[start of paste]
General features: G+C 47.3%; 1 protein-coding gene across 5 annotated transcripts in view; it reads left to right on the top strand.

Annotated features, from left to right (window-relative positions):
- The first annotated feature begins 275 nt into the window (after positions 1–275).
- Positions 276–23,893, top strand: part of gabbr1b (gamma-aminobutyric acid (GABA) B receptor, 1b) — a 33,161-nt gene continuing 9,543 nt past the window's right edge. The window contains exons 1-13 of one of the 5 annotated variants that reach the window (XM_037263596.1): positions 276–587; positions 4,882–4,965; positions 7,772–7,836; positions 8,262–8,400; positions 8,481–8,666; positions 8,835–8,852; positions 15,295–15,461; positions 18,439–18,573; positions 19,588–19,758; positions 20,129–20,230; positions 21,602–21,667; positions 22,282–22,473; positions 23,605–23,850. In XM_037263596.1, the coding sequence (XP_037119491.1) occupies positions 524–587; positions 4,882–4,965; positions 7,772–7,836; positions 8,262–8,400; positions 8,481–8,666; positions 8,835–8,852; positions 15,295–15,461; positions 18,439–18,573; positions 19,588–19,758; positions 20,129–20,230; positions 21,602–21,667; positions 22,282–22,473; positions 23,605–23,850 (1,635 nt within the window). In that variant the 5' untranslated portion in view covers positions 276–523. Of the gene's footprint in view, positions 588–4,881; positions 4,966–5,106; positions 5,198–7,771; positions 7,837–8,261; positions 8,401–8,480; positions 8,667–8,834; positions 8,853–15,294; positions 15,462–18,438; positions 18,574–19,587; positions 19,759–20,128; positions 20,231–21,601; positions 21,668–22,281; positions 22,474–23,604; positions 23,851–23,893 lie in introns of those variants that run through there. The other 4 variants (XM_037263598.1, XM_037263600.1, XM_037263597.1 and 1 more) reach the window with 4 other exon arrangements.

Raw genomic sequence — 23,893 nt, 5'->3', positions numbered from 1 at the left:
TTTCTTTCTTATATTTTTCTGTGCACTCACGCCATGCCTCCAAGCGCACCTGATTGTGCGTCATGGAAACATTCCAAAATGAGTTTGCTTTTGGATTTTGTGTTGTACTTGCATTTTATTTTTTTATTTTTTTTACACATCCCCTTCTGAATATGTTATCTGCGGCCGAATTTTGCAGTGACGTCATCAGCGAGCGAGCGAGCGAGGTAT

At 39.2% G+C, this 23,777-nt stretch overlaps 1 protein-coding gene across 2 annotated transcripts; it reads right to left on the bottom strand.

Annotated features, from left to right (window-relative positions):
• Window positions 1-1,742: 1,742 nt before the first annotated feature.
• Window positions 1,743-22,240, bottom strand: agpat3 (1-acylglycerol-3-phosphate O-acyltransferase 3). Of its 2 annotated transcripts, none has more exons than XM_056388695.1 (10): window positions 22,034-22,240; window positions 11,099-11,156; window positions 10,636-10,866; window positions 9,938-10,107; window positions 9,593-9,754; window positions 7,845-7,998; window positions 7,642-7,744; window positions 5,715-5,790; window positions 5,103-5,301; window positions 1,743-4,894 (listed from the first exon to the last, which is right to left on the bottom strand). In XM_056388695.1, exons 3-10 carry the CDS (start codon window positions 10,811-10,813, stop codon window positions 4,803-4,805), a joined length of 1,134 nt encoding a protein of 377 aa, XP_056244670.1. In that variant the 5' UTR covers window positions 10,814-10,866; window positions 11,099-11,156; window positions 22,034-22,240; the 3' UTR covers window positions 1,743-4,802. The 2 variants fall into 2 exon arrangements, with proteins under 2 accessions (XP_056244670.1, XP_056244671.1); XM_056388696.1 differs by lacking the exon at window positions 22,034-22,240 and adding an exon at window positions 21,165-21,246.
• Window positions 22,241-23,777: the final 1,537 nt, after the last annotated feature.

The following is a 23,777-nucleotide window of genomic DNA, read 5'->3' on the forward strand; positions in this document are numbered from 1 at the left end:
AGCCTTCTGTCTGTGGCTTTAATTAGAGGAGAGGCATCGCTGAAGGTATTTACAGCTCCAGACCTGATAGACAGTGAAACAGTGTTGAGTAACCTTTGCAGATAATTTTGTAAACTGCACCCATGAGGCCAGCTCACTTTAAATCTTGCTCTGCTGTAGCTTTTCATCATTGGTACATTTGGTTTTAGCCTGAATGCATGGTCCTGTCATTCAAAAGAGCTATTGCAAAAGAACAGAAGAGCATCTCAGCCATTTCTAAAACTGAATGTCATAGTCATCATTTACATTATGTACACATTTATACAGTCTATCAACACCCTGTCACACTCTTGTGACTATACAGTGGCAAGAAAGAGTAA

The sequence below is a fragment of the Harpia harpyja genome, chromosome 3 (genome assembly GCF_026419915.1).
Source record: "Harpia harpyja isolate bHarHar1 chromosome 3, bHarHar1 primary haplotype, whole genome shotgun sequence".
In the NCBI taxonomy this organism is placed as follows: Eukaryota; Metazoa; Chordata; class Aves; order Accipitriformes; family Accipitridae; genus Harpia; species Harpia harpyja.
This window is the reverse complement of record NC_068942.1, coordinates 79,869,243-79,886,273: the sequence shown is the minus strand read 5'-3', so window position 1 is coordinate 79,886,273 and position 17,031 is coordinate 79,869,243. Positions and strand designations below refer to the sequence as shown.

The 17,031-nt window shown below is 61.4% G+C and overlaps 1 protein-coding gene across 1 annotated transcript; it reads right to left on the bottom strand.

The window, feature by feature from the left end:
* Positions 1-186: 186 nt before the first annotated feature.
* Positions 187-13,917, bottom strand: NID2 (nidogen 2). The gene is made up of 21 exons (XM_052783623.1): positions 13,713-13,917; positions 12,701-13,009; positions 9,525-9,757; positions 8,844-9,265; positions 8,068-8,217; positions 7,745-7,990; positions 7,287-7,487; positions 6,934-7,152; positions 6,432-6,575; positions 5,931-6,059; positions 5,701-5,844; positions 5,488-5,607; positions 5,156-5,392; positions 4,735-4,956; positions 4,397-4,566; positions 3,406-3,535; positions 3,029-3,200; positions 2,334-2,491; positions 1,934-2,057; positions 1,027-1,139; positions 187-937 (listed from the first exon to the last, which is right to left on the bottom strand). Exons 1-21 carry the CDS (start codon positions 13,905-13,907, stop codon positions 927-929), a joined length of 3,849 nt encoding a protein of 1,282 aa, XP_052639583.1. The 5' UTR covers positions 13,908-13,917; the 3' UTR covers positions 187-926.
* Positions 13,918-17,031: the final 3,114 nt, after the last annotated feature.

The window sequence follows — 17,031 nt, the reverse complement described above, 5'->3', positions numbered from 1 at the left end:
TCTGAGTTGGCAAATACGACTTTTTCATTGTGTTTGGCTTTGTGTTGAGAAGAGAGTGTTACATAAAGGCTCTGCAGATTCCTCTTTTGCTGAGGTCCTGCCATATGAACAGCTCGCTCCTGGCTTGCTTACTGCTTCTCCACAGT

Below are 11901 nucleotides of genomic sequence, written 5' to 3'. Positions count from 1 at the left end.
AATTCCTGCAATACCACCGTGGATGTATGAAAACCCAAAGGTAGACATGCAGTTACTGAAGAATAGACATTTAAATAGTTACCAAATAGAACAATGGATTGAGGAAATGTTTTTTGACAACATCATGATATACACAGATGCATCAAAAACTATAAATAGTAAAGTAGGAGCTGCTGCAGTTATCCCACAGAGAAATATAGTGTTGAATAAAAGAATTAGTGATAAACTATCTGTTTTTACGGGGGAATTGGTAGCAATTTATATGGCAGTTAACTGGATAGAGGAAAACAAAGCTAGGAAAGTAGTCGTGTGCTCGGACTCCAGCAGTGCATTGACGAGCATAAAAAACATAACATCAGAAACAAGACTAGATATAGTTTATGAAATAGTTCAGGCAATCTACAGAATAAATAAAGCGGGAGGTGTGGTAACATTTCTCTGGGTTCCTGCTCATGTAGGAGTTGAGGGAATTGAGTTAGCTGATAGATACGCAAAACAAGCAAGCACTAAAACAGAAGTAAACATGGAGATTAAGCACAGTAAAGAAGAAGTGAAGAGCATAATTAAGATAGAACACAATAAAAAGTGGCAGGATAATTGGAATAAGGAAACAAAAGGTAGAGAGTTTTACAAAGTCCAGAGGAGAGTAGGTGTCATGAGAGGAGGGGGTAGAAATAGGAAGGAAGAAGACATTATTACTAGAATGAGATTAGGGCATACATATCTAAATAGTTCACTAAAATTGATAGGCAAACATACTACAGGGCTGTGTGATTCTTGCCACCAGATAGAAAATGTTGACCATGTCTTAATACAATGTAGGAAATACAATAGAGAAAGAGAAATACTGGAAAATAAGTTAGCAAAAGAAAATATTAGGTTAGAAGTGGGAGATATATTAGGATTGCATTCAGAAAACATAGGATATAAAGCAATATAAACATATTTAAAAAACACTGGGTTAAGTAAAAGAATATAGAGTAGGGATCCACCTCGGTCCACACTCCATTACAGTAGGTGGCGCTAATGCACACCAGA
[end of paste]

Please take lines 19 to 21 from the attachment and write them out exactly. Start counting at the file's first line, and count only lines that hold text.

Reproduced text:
The window, feature by feature from the left end:
* Positions 1-186: 186 nt before the first annotated feature.
* Positions 187-13,917, bottom strand: NID2 (nidogen 2). The gene is made up of 21 exons (XM_052783623.1): positions 13,713-13,917; positions 12,701-13,009; positions 9,525-9,757; positions 8,844-9,265; positions 8,068-8,217; positions 7,745-7,990; positions 7,287-7,487; positions 6,934-7,152; positions 6,432-6,575; positions 5,931-6,059; positions 5,701-5,844; positions 5,488-5,607; positions 5,156-5,392; positions 4,735-4,956; positions 4,397-4,566; positions 3,406-3,535; positions 3,029-3,200; positions 2,334-2,491; positions 1,934-2,057; positions 1,027-1,139; positions 187-937 (listed from the first exon to the last, which is right to left on the bottom strand). Exons 1-21 carry the CDS (start codon positions 13,905-13,907, stop codon positions 927-929), a joined length of 3,849 nt encoding a protein of 1,282 aa, XP_052639583.1. The 5' UTR covers positions 13,908-13,917; the 3' UTR covers positions 187-926.